Bloomberg School of Public Health
Members Present: Drs. Steven Knapp, Robert Blum, Ron Brookmeyer, Marie Diener-West, Diane Griffin, Martha Hill, Robert Lawrence, Roger McMacken, Jonathan Samet, Donald Steinwachs, Jonathan Weiner, James Yager and Scott Zeger; and Ms. Robin Fox, staff.
Members Absent: Drs. William Brody, Robert Black, William Eaton, John Groopman, Jonathan Links, Edward Miller, and Alfred Sommer.
Guests: Drs. Kathy Helzlsouer and Sharon Krag; Professor Stephen Teret; and Mss Diane Glover and Sandra Hoffman.
Meeting Convened: Provost Steven Knapp convened the meeting at 3:00 p.m.
Approval of the Minutes: Minutes of the 886th meeting on June 24, 2004 were approved.
Remarks by the Provost
Provost Knapp thanked Dr. Links for his service on the Faculty Senate and Advisory Board for the past three years. He noted that by the time of the September meeting of the Advisory Board, Dr. Weiner will be past-president of the Faculty Senate, Dr. Diener-West will be president, and the new president-elect will have been determined by the faculty.
With respect to University matters, Dr. Nicholas Jones will become dean of the Whiting School of Engineering in August following a long search. The Advisory Board congratulated Dr. Knapp on the appointment. Dr. Knapp then reported that Public Health faculty provided a number of helpful recommendations for members of the Public Health Dean Search Committee. A draft list of search committee members is now being considered by President Brody; the Committee will be convened shortly. Among the first responsibilities of the Search Committee will be to develop an advertisement and assess whether a search firm should be used.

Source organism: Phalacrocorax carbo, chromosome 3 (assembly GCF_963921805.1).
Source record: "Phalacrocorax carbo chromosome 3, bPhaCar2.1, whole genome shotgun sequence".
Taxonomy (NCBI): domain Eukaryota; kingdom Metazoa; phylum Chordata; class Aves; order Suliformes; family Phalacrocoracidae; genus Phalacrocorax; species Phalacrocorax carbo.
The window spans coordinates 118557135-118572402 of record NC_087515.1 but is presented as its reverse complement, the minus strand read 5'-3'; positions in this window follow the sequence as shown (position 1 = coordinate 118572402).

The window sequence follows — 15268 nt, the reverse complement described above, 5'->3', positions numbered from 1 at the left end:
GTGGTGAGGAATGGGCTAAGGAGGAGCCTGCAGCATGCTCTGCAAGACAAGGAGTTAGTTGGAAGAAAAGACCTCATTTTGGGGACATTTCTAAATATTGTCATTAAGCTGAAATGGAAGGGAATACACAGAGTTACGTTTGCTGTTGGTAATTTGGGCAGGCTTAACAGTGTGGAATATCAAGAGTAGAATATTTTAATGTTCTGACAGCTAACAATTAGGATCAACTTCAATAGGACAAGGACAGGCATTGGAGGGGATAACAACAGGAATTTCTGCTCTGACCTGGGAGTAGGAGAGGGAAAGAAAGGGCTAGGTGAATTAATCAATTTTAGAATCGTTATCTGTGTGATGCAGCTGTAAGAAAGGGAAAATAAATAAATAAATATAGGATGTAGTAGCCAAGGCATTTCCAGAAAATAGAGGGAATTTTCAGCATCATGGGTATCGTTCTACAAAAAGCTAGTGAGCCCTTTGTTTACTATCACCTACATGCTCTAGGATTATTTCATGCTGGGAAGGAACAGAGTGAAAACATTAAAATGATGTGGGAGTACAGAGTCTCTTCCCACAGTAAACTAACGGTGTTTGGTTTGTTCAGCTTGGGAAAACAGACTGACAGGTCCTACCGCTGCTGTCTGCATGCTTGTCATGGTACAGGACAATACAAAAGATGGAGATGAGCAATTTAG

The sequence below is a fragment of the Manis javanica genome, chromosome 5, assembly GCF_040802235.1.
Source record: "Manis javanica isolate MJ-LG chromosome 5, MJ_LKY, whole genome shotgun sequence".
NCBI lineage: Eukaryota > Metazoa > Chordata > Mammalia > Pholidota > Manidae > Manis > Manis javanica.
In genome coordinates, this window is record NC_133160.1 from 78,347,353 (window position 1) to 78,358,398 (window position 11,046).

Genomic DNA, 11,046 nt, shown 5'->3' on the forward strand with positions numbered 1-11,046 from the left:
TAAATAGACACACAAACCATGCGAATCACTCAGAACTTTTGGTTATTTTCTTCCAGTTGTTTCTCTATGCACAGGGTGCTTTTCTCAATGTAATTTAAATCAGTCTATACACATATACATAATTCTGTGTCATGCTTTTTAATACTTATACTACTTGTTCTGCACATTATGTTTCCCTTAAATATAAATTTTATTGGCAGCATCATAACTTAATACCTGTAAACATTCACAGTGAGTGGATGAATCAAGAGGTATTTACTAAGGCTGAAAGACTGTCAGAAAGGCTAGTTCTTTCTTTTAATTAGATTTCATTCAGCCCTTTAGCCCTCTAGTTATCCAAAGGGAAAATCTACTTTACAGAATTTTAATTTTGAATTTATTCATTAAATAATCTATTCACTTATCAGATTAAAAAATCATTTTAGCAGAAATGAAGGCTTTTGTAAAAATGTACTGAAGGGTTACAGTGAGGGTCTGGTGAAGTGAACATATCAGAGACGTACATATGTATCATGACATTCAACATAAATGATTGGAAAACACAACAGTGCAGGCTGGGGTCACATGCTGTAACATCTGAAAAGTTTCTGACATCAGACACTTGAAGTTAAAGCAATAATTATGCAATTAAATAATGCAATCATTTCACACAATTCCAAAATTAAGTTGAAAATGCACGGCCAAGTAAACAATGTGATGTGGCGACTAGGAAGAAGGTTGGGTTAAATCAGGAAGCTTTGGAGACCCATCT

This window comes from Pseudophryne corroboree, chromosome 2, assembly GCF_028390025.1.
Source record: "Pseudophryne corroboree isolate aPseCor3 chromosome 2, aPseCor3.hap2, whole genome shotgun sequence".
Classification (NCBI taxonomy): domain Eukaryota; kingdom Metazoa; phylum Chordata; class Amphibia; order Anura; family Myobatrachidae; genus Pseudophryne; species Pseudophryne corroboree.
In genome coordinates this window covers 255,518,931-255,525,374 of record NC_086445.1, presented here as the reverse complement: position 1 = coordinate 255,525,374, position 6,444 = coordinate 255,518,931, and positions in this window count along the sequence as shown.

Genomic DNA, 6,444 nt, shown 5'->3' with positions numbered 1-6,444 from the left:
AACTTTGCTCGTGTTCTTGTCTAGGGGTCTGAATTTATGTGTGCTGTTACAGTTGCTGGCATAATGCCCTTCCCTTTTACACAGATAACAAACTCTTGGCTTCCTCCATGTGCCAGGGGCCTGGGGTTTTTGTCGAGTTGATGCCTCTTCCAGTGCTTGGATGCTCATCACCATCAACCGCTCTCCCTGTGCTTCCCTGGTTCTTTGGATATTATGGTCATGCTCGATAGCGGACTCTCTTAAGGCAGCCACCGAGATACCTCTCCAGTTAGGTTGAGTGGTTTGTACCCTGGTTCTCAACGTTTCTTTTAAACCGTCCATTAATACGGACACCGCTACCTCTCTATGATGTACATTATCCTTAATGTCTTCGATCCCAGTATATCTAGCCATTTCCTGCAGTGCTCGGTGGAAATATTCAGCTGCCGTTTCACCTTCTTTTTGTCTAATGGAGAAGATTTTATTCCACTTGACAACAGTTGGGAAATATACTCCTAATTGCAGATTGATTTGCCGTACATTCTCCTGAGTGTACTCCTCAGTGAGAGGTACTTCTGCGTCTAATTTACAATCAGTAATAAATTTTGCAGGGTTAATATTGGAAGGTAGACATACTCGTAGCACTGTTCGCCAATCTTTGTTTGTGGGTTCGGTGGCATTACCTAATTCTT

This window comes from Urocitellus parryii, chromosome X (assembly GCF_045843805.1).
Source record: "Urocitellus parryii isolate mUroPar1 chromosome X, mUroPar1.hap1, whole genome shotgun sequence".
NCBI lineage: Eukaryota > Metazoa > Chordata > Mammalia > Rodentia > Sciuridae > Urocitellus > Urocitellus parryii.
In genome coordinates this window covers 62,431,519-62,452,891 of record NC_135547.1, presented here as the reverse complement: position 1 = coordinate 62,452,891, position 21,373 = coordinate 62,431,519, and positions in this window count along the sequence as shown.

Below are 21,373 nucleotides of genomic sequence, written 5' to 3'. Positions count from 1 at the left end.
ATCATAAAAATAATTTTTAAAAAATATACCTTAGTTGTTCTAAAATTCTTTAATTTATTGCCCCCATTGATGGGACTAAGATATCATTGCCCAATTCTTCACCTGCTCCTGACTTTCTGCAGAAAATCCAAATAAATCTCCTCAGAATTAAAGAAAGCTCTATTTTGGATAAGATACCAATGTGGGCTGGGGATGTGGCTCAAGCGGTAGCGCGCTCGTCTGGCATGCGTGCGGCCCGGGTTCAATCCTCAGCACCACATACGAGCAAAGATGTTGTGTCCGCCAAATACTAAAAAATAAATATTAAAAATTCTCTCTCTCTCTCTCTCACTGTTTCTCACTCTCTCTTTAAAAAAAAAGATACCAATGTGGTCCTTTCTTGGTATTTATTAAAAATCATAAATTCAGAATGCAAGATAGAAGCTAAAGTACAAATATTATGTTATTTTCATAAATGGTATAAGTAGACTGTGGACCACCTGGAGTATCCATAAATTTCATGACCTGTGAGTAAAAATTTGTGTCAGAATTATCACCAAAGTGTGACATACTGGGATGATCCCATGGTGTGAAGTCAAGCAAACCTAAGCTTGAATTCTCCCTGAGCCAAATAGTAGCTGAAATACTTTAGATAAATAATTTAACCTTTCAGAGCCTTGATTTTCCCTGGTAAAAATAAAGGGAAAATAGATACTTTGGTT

Dr. Knapp reported that the University is moving ahead to develop a Computational Science Center with the Departments of Computer Science and Biomedical Engineering. He noted the potential to connect to activities at the Schools of Medicine and Public Health. Dr. Zeger commented that the Schools of Public Health and Medicine have significant research and training activities in Bioinformatics, and expressed interest in learning more about the proposed activities of the Computational Science Center. He hoped that the considerable efforts to develop the Bioinformatics program would not be overshadowed or duplicated by the Computational Science Center. Dr. Knapp suggested that Dr. Zeger contact the key faculty involved in the development of the Computational Science Center to discuss areas of mutual interest.
Dr. Knapp then commented briefly on the University development of a position paper on stem cell research, partly as a result of the service of three University faculty on President Bush's Council on Bioethics. The position paper is available on the Johns Hopkins Medicine website.
Remarks by the Senior Associate Dean for Academic Affairs
Dean Yager reported that the draft of the revised public health accreditation criteria have been released and raise a number of concerns. He will circulate the draft to members of the Advisory Board for their comments, noting that final comments are due to the accrediting organization by November 2004. Dr. Yager asked that departments proposing to offer winter institutes in 2005 and 2006 contact him within the next few weeks. Courses that will be offered as part of those institutes must be determined by the end of August so that part-time students can plan their curricula in an efficient manner.
Remarks by the Faculty Senate
Dr. Weiner confirmed the leadership changes in the Faculty Senate. He expressed the appreciation of the Senate leadership and faculty-at-large to the Advisory Board for the recent changes in the PPM regarding faculty titles. The proposed Balance of Effort Policy will be reviewed in the fall; until then comments on the proposal are welcome. The Policy tries to combine the expectations of chairs, faculty, and the long-term needs of the departments. The University Office of Government Relations was supportive of the Faculty Senate's intent to circulate a petition to the faculty of the School. The petition expressed concern about an apparent lack of scientific integrity in the present administration's policy-making process. More than 100 faculty signed the petition.